Student loan forgiveness programs have helped thousands of people over the years and at times it can seem too good to be true. Loan forgiveness is a program that under certain circumstances will see students be forgiven for part, or all, of their student loans (meaning they don’t have to pay). There are a number of free government programs set up to help people navigate through the multiple options available, as it can be overwhelming.
To help you with your research, here is a list of options for borrowers with federal student loans. It is worth noting that many of these programs have very strict requirements that can make it hard for people to qualify, however there are income-driven repayment options that we will also explore.
Student loan forgiveness programs
1. Income-driven repayment forgiveness: There are four income-driven plans available which lets those who qualify cap their repayments at a percentage of their income. When enrolled in this program, your loan balance is eligible for forgiveness after either 20 or 25 years depending on the plan you’re on.
2. Public Service Loan Forgiveness: a program only available to government and certain nonprofit employees. Those who are eligible can have their loan forgiven after making 120 loan repayments. In order to get the most benefit from this program you need to make your payments while on an income-driven plan.
3. Teacher Loan Forgiveness: After working for five consecutive years, full-time teachers who work in low-income schools may qualify for Teacher Loan Forgiveness. As part of the program they can have up to $17,500 in federal loans forgiven, however the loan must have been taken out after October 1st, 1988.
4. Student Loan Forgiveness for Nurses: There are a number of loan forgiveness options for nurses, including: Public Service Loan Forgiveness, Perkins Loan Cancellation and the NURSE Corps Loan Repayment Program. Each have slightly different benefits and qualifications, with the NURSE Corps Loan Program being the most competitive at it pays up to 85% of a nurse’s unpaid loan.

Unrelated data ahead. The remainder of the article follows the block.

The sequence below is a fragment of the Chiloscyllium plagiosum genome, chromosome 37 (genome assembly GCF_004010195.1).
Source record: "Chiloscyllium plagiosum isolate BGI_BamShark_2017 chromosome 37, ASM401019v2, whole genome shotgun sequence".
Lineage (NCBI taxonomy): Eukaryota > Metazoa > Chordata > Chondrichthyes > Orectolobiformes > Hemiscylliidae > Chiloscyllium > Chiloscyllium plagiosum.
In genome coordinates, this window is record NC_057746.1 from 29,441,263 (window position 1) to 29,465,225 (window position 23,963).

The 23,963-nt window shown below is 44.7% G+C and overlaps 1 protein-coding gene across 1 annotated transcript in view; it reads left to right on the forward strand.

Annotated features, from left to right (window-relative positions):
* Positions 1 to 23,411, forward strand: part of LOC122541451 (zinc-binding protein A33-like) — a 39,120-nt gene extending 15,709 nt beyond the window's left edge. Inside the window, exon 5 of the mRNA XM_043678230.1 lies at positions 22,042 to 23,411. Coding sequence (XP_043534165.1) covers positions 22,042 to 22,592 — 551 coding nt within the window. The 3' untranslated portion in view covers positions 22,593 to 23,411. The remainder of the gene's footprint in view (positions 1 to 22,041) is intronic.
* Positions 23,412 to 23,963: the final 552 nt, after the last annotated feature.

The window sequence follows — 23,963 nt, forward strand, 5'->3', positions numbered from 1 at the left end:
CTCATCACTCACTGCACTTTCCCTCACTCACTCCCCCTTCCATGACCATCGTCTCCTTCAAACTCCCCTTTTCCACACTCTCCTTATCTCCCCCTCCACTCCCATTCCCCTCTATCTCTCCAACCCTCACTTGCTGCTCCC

Red Flag Warning - Obama Student Loan Forgiveness:
The Obama Student Loan Forgiveness is not a formal program, so if you come across a company offering it, this should raise immediate red flags. Certain “debt relief” companies use the term for their federal programs which charge people to enroll.
Other Student Loan Forgiveness Programs
There are additional niche forgiveness programs that can also provide assistance:
1. State-Sponsored Repayment Assistance Programs: this program is open to lawyers, doctors, nurses and teachers to assist them paying off their loans. These programs will pay a certain amount of your loan off each year depending on your job and income.
2. Military Student Loan Forgiveness and Assistance: available to those in the Coast Guard, National Guard, Air Force, Army and Navy. Those who qualify can receive up to $50,000 in loan support
3. Additional Student Loan Repayment Assistance programs (LRAPs): there are also loan assistance programs available for public service professionals. This can include health professionals who can qualify for special assistance through the National Institute of Health.
Student Loan Cancellation Programs
1. Perkins Loan Cancellation: Those with a federal Perkins loan may be eligible to have their entire loan cancelled if they work in public service for five years or more.
Student Loan Discharge Programs
1. Closed School Discharge: if your school closes for whatever reason, you may qualify for loan discharge. To qualify you need to have been enrolled for 120 days and will still need to make payments during the application process.
2. Borrower Defence to Repayment Discharge: if you are defrauded by your college then you are eligible for loan relief. The Education Department will determine whether or not you have your loan discharged.
3. Total and Permanent Disability Discharge: If you’re unable to work due to mental or physical disability, you may qualify for this program in which your loan will be cancelled.
4. Total and Permanent Disability Discharge for Veterans: This program is strictly for veterans with permanent disability.
5. Discharge Due to Death: If you die your loan will be cancelled.
Things to Consider
While forgiveness and discharge programs are generally free of charge, there are some items you need to consider:
- Forgiven loans may be taxable: cancelled student debt is considered taxed income unless you work in certain professions. Make sure you’re aware of the tax implications of all forgiveness programs.
- Scams: be cautious of any debt relief company that charges you upfront fees. Many are scams and make money through billing students who are already struggling financially.
- Defaulted loans: if you have a defaulted loan you won’t be considered for a forgiveness program. You will need to look at ways to reduce your debt or consolidating your loans before applying.
There are a number of Student Loan Forgiveness programs available that you may qualify for. Take the time to look through the various options available and be sure to be wary of potential caveats that could cost you significantly.